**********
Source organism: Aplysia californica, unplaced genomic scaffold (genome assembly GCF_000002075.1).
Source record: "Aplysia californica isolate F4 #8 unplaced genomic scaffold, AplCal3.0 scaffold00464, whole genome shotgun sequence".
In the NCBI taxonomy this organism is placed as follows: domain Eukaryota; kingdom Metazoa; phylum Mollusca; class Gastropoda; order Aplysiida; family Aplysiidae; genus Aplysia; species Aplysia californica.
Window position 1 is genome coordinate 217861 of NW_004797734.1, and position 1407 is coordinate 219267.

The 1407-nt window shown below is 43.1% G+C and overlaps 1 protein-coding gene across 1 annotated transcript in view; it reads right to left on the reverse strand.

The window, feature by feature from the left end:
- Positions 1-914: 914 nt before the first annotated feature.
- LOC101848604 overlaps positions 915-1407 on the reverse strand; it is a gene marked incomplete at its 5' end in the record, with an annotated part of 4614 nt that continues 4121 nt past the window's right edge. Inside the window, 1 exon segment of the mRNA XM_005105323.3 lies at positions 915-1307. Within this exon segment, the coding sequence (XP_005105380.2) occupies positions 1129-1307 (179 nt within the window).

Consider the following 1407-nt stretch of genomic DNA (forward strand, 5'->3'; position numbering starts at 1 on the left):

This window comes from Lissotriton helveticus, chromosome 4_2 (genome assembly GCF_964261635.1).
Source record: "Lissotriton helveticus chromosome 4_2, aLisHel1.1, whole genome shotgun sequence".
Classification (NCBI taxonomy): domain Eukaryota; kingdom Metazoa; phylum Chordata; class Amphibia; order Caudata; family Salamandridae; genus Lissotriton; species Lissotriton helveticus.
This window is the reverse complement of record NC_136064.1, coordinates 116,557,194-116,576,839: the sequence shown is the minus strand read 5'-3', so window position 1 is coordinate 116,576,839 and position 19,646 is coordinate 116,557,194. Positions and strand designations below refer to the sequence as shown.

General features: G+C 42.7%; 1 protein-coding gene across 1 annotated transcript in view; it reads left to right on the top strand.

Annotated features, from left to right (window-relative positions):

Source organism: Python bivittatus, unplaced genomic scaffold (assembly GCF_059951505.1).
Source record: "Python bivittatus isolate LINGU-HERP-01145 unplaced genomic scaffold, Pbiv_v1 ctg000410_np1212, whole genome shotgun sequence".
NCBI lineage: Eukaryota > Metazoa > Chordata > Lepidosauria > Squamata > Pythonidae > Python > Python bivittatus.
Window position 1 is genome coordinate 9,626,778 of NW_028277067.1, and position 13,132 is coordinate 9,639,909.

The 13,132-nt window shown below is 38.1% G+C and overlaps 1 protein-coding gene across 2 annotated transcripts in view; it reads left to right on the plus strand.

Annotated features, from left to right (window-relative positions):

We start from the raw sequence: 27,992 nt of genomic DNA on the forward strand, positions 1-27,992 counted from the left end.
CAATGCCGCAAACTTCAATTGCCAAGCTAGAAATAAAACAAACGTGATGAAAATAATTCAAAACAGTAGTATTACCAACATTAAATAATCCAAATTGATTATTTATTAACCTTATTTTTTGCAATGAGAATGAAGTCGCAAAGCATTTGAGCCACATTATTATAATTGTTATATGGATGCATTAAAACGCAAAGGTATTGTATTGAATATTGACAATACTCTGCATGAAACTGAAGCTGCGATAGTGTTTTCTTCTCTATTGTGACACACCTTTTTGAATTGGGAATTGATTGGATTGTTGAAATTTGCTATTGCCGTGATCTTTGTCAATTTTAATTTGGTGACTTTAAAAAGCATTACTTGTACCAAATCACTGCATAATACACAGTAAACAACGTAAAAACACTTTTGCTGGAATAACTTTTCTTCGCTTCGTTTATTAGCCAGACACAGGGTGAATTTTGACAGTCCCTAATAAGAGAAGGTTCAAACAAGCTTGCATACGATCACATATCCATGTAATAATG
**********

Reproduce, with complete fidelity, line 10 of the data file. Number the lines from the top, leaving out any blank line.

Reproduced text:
This window comes from Lissotriton helveticus, chromosome 4_2 (genome assembly GCF_964261635.1).